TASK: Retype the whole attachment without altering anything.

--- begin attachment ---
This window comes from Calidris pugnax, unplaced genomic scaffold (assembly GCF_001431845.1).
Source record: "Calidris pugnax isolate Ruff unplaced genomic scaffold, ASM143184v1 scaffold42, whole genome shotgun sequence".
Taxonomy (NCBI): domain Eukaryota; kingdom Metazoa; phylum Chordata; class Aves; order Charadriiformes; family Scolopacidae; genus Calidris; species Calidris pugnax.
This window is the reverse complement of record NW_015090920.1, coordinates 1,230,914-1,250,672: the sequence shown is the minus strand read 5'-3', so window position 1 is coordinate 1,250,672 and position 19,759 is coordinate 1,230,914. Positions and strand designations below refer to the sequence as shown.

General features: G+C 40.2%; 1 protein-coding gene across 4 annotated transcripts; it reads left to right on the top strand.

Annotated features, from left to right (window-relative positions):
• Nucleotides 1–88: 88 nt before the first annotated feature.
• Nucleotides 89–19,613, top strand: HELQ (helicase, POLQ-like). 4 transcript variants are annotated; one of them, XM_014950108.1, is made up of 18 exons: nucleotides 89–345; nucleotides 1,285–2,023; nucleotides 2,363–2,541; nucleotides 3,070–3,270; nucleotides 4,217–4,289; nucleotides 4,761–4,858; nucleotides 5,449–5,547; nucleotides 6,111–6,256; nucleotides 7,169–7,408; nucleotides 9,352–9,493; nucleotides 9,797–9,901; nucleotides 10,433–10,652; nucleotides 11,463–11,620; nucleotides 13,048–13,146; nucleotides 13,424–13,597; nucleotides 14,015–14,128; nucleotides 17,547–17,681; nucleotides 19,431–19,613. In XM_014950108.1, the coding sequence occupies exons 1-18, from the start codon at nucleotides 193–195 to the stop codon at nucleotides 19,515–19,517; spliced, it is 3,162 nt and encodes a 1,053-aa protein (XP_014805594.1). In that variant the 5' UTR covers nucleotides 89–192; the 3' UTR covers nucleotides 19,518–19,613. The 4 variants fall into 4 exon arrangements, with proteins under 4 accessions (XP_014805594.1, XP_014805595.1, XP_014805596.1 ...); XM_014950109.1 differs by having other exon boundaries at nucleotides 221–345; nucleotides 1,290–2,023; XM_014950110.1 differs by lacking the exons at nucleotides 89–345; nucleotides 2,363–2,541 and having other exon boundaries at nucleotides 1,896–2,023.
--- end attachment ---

This window comes from Calidris pugnax, unplaced genomic scaffold (assembly GCF_001431845.1).
Source record: "Calidris pugnax isolate Ruff unplaced genomic scaffold, ASM143184v1 scaffold42, whole genome shotgun sequence".
Taxonomy (NCBI): domain Eukaryota; kingdom Metazoa; phylum Chordata; class Aves; order Charadriiformes; family Scolopacidae; genus Calidris; species Calidris pugnax.
This window is the reverse complement of record NW_015090920.1, coordinates 1,230,914-1,250,672: the sequence shown is the minus strand read 5'-3', so window position 1 is coordinate 1,250,672 and position 19,759 is coordinate 1,230,914. Positions and strand designations below refer to the sequence as shown.

General features: G+C 40.2%; 1 protein-coding gene across 4 annotated transcripts; it reads left to right on the top strand.

Annotated features, from left to right (window-relative positions):
• Nucleotides 1–88: 88 nt before the first annotated feature.
• Nucleotides 89–19,613, top strand: HELQ (helicase, POLQ-like). 4 transcript variants are annotated; one of them, XM_014950108.1, is made up of 18 exons: nucleotides 89–345; nucleotides 1,285–2,023; nucleotides 2,363–2,541; nucleotides 3,070–3,270; nucleotides 4,217–4,289; nucleotides 4,761–4,858; nucleotides 5,449–5,547; nucleotides 6,111–6,256; nucleotides 7,169–7,408; nucleotides 9,352–9,493; nucleotides 9,797–9,901; nucleotides 10,433–10,652; nucleotides 11,463–11,620; nucleotides 13,048–13,146; nucleotides 13,424–13,597; nucleotides 14,015–14,128; nucleotides 17,547–17,681; nucleotides 19,431–19,613. In XM_014950108.1, the coding sequence occupies exons 1-18, from the start codon at nucleotides 193–195 to the stop codon at nucleotides 19,515–19,517; spliced, it is 3,162 nt and encodes a 1,053-aa protein (XP_014805594.1). In that variant the 5' UTR covers nucleotides 89–192; the 3' UTR covers nucleotides 19,518–19,613. The 4 variants fall into 4 exon arrangements, with proteins under 4 accessions (XP_014805594.1, XP_014805595.1, XP_014805596.1 ...); XM_014950109.1 differs by having other exon boundaries at nucleotides 221–345; nucleotides 1,290–2,023; XM_014950110.1 differs by lacking the exons at nucleotides 89–345; nucleotides 2,363–2,541 and having other exon boundaries at nucleotides 1,896–2,023.